Currently the team is in Russia waiting to locate and collect eggs from the breeding grounds on the Arctic tundra. They will construct an incubation facility where they will hatch the chicks before transferring the fledged young via sea and air back to Moscow Zoo for quarantine. The chicks will then be transferred to a specially built conservation breeding unit at WWT’s headquarters at Slimbridge, Gloucestershire where staff will rear and breed the birds.

It is believed that the main reason for the catastrophic decline, and especially the incredibly low survival among juveniles, is unsustainable levels of subsistence hunting, particularly on the wintering areas in Myanmar and Bangladesh.

However, with a migration flyway that runs along some of the most rapidly developing coastlines of Asia, there are several other critical threats, in particular the wholesale degradation and reclamation of the inter-tidal mudflats where the species feeds.

Follow all the news on Spoon-billed Sandpiper at http://www.birdlife.org/spoonbilledsandpiper

Criticism of Finlandís Spring Hunting of Common Eider

Criticism of Finland’s Spring Hunting of Common Eider

The population of common eider Somateria mollissima in the Baltic Sea has dramatically declined over the last decades. Nevertheless, the local government of Åland, an autonomous group of islands belonging to Finland, has re-opened spring hunting of common eiders as of 1st of May. The BirdLife Partners in Denmark, Sweden and Finland protest against spring hunting and call for the EU to take action to protect this vulnerable population.

According to an article of Jan Skriver

The population of common eiders has seen a serious crisis in the Baltic Sea in recent decades, and the breeding population has decreased by 40% since 1995, so almost by half in 15 years.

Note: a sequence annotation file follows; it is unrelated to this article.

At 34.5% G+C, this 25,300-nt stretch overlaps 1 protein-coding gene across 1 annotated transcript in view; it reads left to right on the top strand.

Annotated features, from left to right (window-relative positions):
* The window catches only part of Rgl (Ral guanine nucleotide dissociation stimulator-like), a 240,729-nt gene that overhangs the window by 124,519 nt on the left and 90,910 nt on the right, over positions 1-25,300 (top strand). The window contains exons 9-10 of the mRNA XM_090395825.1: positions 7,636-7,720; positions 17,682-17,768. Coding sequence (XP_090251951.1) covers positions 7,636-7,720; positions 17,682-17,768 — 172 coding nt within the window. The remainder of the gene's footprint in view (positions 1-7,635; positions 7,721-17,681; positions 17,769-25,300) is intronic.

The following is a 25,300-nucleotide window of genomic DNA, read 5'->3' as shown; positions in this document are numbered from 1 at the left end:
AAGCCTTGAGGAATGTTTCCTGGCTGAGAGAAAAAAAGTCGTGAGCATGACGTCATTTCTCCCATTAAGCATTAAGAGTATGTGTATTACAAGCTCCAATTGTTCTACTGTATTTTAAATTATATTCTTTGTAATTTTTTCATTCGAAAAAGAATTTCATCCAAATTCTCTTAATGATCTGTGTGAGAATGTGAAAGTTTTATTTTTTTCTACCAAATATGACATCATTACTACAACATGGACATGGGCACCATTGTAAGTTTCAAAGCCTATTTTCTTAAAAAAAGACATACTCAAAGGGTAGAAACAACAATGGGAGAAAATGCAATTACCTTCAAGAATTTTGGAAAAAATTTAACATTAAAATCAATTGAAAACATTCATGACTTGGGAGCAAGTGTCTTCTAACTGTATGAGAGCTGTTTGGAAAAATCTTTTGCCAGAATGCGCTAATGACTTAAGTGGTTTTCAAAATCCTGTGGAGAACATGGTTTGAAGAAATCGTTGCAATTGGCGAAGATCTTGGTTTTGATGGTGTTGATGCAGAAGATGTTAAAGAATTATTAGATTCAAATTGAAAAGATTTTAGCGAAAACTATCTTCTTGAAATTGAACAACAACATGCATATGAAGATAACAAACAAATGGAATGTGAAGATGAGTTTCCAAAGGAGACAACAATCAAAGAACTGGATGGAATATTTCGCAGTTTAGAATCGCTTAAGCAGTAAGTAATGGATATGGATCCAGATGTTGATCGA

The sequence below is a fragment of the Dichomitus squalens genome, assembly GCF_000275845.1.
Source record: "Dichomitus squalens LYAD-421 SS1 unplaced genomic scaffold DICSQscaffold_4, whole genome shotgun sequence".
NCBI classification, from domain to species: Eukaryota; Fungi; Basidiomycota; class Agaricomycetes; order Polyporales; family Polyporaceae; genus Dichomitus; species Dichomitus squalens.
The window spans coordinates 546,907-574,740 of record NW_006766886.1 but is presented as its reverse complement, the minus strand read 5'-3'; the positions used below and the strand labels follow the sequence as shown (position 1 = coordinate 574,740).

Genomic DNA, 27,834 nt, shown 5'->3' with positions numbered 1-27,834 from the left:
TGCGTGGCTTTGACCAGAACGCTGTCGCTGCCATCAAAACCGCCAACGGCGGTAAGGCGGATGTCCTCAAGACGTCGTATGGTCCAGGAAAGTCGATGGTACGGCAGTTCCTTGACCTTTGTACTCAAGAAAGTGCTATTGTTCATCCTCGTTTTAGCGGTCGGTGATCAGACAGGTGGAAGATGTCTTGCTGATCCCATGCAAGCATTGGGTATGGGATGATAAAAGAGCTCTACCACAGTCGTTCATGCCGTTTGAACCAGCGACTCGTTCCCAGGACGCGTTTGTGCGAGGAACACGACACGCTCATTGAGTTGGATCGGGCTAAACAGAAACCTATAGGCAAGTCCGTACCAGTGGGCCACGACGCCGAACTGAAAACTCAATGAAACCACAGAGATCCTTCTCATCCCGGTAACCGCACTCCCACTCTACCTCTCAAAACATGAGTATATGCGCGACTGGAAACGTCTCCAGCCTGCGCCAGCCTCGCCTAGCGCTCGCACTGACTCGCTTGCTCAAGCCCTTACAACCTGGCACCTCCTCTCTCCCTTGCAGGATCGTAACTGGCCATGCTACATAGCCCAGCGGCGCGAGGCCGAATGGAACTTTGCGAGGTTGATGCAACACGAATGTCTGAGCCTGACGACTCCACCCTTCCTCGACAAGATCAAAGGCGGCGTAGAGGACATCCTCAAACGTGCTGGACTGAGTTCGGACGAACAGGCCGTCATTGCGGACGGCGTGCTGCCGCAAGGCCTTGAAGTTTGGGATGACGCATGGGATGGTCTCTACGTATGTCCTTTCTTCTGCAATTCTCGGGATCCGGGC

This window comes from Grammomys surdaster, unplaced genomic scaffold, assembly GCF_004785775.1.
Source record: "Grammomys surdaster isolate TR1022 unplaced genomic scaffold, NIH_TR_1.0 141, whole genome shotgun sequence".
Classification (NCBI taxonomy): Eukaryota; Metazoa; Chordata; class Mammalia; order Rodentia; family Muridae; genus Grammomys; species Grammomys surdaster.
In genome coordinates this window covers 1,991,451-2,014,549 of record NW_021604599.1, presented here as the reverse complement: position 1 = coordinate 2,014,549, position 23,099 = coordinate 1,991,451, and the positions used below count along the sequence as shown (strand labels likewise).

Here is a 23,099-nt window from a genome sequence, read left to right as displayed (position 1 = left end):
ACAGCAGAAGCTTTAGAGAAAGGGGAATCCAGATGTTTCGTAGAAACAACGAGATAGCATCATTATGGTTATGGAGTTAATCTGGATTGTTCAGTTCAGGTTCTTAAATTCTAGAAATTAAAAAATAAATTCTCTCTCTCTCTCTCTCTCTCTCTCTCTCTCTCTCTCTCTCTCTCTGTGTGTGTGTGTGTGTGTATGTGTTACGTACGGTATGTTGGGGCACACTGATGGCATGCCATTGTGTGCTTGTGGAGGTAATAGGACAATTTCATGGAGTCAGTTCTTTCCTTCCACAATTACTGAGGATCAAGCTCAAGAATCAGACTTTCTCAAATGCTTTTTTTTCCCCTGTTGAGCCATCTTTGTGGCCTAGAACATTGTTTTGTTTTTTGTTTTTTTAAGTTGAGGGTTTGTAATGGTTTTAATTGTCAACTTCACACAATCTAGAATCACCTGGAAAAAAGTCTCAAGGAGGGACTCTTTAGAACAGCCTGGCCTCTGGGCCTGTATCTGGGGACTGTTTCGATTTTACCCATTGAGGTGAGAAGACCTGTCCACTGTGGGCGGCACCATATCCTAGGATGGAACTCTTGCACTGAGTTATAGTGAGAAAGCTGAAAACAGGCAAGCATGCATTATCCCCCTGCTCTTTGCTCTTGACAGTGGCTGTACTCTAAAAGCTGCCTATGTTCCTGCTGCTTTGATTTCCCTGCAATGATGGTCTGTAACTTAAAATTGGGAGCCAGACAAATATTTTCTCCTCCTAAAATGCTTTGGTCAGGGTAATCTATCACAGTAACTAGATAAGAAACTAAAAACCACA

However, this situation has not prevented the local Government of Åland, an autonomous Finnish archipelago in the Baltic Sea, from reintroducing the authorization of spring hunting of common eider with effect from 1. May 2011 and violating the EU Birds Directive.

As birds are busy with their breeding activities, hunters on the archipelago, which consists of 6500 islands and reefs in the northern part of the Baltic Sea, can shoot adult males. According to scientists, this has a damaging effect on the population, as widowed females produce fewer ducklings.

There are many reasons to condemn the spring hunting of common eiders. The authorization of shooting the birds in the breeding season is an expression of bad management. As the common eider suffers a strong decline in the Baltic Sea in general and in Finland in particular, this authorization appears unfair and contradictory to modern and decent nature management, says Egon Østergaard, Chairman of the board for Dansk Ornitologisk Forening (DOF) – BirdLife Denmark.

Furthermore, the authorization of the spring hunting has also negative effects on other species in the territory, also vulnerable in this season, as it disrupts and distracts their breeding opportunities.

Now Finland, together with Malta are the only countries in the EU that tolerate this unjustified spring hunting practice.

BirdLife Finland has worked during the last years in order to ban spring hunting definitively in Finland. Last spring, when Åland decided to reopen spring hunting of common eiders, BirdLife Finland submitted a complaint to the European Commission. The decision of re-opening spring hunting was based on a study that Åland authorities ordered to Uppsala University in Sweden. The purposeful report claims that eiders are very rare in Autumn, so Åland Authorities decided that autumn hunting did not offer a satisfactory alternative.

Data collected by BirdLife Finland in the archipelago show that eiders are common in Autumn : flocks of hundred birds are always observed in this season. It’s quite evident that it would be preferable allowing hunting of eiders at this period than during spring, as it’s less harmful for both the eider population but also other species breeding in the archipelago.